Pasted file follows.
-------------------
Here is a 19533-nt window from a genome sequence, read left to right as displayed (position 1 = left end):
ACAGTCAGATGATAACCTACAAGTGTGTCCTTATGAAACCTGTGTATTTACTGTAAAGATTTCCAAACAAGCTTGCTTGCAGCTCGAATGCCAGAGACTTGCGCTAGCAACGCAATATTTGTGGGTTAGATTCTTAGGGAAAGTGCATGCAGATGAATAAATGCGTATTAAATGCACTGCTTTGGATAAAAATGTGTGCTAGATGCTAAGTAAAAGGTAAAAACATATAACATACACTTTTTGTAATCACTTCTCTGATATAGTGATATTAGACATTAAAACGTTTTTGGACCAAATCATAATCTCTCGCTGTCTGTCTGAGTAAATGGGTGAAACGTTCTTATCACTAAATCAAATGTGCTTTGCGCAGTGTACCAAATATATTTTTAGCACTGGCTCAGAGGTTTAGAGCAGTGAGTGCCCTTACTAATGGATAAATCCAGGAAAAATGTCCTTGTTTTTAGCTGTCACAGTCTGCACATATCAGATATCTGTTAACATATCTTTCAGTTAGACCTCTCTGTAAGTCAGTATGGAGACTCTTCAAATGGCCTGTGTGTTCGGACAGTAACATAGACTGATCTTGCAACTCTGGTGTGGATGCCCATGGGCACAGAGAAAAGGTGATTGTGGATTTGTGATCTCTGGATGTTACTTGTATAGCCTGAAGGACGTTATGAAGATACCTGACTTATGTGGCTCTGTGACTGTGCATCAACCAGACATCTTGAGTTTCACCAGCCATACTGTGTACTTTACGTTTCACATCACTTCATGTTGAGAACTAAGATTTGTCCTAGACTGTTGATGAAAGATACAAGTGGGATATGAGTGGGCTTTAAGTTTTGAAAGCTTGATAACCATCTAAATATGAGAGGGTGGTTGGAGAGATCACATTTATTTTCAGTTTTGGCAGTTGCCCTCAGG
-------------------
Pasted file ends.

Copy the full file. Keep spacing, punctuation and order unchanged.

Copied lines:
Here is a 19533-nt window from a genome sequence, read left to right as displayed (position 1 = left end):
ACAGTCAGATGATAACCTACAAGTGTGTCCTTATGAAACCTGTGTATTTACTGTAAAGATTTCCAAACAAGCTTGCTTGCAGCTCGAATGCCAGAGACTTGCGCTAGCAACGCAATATTTGTGGGTTAGATTCTTAGGGAAAGTGCATGCAGATGAATAAATGCGTATTAAATGCACTGCTTTGGATAAAAATGTGTGCTAGATGCTAAGTAAAAGGTAAAAACATATAACATACACTTTTTGTAATCACTTCTCTGATATAGTGATATTAGACATTAAAACGTTTTTGGACCAAATCATAATCTCTCGCTGTCTGTCTGAGTAAATGGGTGAAACGTTCTTATCACTAAATCAAATGTGCTTTGCGCAGTGTACCAAATATATTTTTAGCACTGGCTCAGAGGTTTAGAGCAGTGAGTGCCCTTACTAATGGATAAATCCAGGAAAAATGTCCTTGTTTTTAGCTGTCACAGTCTGCACATATCAGATATCTGTTAACATATCTTTCAGTTAGACCTCTCTGTAAGTCAGTATGGAGACTCTTCAAATGGCCTGTGTGTTCGGACAGTAACATAGACTGATCTTGCAACTCTGGTGTGGATGCCCATGGGCACAGAGAAAAGGTGATTGTGGATTTGTGATCTCTGGATGTTACTTGTATAGCCTGAAGGACGTTATGAAGATACCTGACTTATGTGGCTCTGTGACTGTGCATCAACCAGACATCTTGAGTTTCACCAGCCATACTGTGTACTTTACGTTTCACATCACTTCATGTTGAGAACTAAGATTTGTCCTAGACTGTTGATGAAAGATACAAGTGGGATATGAGTGGGCTTTAAGTTTTGAAAGCTTGATAACCATCTAAATATGAGAGGGTGGTTGGAGAGATCACATTTATTTTCAGTTTTGGCAGTTGCCCTCAGG